I had never been to nor heard of the Thurgood Marshall Center, despite its location at 12th and S St, NW. A former YMCA, this historic building is primarily a community meeting space, but also houses a small exhibit about the historic social life of the Shaw neighborhood. As Sandra explains, during segregation, blacks were not allowed to stay at white hotels, and there were no hotels at all for blacks. They were relegated to boarding houses, and places like the Y. Famous entertainers and athletes stayed here because there was nowhere else for them to stay.

The Y also served as overflow housing for Howard, and they have a sample dorm room stillLangston Hughes' dorm room, Thurgood Marshall Center in Shaw set up for visitors to look at. Langston Hughes once lived in a room just like this. Langston Hughes was a really important poet for me when I was in high school and it was completely humbling to see his college dorm room.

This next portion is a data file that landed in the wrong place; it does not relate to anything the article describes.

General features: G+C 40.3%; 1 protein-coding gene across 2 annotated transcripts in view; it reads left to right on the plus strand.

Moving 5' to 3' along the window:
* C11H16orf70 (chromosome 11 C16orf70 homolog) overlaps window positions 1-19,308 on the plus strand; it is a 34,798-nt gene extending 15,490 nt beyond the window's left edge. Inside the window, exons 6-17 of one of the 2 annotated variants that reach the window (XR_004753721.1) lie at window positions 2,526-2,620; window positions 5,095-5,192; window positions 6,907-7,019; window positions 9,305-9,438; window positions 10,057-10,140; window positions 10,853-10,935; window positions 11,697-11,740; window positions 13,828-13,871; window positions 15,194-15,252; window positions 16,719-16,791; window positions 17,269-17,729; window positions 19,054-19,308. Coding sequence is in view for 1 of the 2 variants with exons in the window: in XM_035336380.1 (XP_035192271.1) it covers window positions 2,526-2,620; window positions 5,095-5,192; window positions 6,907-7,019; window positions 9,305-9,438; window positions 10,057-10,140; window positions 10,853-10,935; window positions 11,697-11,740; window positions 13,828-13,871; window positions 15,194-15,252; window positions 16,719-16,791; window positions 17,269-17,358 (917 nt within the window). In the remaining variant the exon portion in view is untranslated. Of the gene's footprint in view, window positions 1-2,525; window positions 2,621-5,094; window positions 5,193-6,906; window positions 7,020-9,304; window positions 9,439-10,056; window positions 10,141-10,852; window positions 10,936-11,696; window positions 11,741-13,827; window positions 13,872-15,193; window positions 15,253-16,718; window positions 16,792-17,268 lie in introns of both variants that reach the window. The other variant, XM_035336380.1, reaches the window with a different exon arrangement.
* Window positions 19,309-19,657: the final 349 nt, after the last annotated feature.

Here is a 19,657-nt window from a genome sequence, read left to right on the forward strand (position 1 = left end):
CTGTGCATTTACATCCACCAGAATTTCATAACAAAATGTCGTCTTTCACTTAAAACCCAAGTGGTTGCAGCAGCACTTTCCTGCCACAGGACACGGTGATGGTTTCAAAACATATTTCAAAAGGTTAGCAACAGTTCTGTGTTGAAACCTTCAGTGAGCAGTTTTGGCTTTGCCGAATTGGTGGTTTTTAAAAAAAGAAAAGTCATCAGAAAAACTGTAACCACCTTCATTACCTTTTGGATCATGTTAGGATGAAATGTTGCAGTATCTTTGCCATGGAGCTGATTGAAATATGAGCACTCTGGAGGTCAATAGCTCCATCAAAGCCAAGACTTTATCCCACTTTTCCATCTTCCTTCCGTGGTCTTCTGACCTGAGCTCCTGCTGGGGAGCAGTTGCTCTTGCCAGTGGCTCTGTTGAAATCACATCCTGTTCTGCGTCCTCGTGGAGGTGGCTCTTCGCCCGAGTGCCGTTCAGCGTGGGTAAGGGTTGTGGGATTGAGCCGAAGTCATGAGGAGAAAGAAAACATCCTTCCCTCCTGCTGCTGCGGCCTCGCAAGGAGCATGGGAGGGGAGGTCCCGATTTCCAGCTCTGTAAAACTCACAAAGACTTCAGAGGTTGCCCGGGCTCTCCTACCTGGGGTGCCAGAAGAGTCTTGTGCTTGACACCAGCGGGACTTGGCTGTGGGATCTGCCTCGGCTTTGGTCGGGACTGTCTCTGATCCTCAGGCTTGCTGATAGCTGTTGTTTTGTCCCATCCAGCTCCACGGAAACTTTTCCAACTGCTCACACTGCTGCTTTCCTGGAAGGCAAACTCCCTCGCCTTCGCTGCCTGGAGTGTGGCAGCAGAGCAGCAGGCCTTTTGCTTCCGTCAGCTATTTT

Next stop on the tour: the former Whitelaw Hotel, at 13th and T St. This historic hotel is now a low rent apartment building, but was once the first hotel in the District built for and by black people, to accommodate first class guests who might not want to stay at the Y or another boarding house. It was built in 1919 by John Whitelaw Lewis, a wealthy African American who founded the Industrial Bank of Washington. "The who's who of America" passed through this hotel in its day.